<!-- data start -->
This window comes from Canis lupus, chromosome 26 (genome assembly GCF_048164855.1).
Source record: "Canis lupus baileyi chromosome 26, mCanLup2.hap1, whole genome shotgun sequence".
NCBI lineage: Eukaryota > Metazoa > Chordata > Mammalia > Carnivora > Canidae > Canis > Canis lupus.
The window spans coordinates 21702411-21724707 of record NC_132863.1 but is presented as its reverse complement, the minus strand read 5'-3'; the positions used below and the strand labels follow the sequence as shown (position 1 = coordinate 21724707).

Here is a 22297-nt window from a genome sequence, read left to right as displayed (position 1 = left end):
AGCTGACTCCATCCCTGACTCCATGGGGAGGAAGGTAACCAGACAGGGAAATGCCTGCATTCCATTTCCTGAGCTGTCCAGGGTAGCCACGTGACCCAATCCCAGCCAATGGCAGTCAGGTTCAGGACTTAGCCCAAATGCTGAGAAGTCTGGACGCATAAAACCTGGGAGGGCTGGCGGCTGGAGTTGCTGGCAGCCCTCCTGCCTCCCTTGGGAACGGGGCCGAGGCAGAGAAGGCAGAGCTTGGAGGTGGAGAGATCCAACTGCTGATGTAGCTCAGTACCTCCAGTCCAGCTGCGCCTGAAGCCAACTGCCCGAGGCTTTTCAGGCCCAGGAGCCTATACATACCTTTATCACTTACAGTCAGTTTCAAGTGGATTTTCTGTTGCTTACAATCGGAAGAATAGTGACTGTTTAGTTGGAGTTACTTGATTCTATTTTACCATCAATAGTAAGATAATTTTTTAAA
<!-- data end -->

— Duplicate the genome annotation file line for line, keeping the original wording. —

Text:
This window comes from Canis lupus, chromosome 26 (genome assembly GCF_048164855.1).
Source record: "Canis lupus baileyi chromosome 26, mCanLup2.hap1, whole genome shotgun sequence".
NCBI lineage: Eukaryota > Metazoa > Chordata > Mammalia > Carnivora > Canidae > Canis > Canis lupus.
The window spans coordinates 21702411-21724707 of record NC_132863.1 but is presented as its reverse complement, the minus strand read 5'-3'; the positions used below and the strand labels follow the sequence as shown (position 1 = coordinate 21724707).

Here is a 22297-nt window from a genome sequence, read left to right as displayed (position 1 = left end):
AGCTGACTCCATCCCTGACTCCATGGGGAGGAAGGTAACCAGACAGGGAAATGCCTGCATTCCATTTCCTGAGCTGTCCAGGGTAGCCACGTGACCCAATCCCAGCCAATGGCAGTCAGGTTCAGGACTTAGCCCAAATGCTGAGAAGTCTGGACGCATAAAACCTGGGAGGGCTGGCGGCTGGAGTTGCTGGCAGCCCTCCTGCCTCCCTTGGGAACGGGGCCGAGGCAGAGAAGGCAGAGCTTGGAGGTGGAGAGATCCAACTGCTGATGTAGCTCAGTACCTCCAGTCCAGCTGCGCCTGAAGCCAACTGCCCGAGGCTTTTCAGGCCCAGGAGCCTATACATACCTTTATCACTTACAGTCAGTTTCAAGTGGATTTTCTGTTGCTTACAATCGGAAGAATAGTGACTGTTTAGTTGGAGTTACTTGATTCTATTTTACCATCAATAGTAAGATAATTTTTTAAA